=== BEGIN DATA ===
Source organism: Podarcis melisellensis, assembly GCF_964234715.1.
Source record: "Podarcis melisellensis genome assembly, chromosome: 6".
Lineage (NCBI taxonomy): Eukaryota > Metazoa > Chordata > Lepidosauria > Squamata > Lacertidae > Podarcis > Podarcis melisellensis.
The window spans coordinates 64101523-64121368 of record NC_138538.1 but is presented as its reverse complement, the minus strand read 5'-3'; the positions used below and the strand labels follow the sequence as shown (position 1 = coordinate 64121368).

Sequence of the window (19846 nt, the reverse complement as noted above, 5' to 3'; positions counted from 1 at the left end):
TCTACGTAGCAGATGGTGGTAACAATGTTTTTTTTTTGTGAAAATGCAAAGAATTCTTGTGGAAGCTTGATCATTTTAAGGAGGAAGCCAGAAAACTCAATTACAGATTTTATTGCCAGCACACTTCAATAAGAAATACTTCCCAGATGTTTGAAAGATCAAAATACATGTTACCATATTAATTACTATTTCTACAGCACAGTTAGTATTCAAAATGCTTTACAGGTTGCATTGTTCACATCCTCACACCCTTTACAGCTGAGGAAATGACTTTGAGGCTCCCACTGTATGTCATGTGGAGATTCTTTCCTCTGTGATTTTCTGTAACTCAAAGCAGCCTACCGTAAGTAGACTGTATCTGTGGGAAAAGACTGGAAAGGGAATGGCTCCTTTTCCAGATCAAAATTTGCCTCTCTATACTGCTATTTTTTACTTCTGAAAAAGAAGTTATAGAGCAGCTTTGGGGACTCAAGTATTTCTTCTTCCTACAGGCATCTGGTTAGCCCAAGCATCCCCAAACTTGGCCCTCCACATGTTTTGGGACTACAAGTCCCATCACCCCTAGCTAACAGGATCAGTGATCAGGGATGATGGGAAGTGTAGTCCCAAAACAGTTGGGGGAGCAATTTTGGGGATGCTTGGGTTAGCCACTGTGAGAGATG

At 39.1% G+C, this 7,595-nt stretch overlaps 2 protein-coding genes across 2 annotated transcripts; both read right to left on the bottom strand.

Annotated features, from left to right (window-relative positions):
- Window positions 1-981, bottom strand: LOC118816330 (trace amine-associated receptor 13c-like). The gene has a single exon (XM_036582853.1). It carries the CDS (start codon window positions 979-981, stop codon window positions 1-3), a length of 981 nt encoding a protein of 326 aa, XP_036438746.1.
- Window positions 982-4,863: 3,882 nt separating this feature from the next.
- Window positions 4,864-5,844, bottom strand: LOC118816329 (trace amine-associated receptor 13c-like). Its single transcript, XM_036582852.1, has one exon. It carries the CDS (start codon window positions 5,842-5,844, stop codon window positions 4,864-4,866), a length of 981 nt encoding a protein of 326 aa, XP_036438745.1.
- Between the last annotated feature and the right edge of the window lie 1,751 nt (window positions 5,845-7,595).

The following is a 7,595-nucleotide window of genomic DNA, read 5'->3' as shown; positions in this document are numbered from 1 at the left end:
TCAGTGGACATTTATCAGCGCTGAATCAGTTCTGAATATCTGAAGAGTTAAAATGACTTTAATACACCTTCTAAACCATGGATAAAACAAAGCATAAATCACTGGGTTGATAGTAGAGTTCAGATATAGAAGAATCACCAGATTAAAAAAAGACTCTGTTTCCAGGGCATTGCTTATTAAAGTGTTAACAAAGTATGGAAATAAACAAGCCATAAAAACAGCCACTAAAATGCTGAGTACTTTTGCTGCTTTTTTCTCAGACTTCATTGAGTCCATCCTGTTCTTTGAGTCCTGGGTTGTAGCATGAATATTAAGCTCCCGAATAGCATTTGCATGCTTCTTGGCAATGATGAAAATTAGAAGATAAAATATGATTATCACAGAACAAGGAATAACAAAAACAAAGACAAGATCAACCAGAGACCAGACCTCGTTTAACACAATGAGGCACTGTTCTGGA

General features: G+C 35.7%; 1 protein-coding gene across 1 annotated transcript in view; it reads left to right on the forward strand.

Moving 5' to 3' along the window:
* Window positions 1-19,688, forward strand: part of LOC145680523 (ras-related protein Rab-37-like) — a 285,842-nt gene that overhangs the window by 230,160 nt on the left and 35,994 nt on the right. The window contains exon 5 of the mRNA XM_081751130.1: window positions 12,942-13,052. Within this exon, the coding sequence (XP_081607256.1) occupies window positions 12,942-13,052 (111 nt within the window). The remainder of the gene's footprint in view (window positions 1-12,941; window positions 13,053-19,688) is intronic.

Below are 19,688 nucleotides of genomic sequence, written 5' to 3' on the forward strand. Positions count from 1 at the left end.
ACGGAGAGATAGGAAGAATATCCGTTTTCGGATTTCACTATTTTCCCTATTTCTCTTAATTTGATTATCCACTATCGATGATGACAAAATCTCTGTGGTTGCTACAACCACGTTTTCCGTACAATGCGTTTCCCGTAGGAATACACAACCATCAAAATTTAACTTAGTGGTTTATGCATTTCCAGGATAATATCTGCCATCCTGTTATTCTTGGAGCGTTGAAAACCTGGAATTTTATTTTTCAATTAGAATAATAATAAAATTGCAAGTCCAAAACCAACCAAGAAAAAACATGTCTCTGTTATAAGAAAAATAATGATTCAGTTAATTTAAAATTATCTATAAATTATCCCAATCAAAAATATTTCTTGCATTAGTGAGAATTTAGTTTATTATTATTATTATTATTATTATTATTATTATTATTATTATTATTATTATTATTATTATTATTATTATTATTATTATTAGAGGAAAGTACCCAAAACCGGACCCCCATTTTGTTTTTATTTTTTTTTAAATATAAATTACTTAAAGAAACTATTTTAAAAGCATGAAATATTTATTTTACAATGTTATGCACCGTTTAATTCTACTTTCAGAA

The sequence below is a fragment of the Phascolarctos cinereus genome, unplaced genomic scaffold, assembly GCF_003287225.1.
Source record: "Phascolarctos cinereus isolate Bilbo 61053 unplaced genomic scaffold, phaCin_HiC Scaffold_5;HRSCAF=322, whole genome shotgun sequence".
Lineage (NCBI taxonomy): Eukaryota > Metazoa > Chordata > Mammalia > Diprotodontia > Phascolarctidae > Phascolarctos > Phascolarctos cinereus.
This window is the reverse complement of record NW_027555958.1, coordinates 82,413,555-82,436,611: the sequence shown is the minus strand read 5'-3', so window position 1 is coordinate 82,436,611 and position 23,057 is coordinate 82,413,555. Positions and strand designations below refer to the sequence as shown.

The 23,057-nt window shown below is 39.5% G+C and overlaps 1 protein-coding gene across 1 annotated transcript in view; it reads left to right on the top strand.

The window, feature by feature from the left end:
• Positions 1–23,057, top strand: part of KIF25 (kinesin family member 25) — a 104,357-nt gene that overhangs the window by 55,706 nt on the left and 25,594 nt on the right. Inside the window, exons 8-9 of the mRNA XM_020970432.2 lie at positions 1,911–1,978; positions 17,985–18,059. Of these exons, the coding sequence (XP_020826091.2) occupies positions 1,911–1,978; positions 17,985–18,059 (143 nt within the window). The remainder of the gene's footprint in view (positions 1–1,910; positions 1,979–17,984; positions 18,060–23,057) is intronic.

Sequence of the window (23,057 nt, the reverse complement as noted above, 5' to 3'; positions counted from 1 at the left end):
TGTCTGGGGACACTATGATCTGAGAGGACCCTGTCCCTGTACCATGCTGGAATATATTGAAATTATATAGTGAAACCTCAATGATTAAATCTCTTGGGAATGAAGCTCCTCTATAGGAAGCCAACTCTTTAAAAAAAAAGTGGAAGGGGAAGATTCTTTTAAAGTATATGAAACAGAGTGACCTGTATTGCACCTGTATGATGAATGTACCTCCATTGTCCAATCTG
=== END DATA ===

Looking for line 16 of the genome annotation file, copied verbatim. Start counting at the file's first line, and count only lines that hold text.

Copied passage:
Moving 5' to 3' along the window: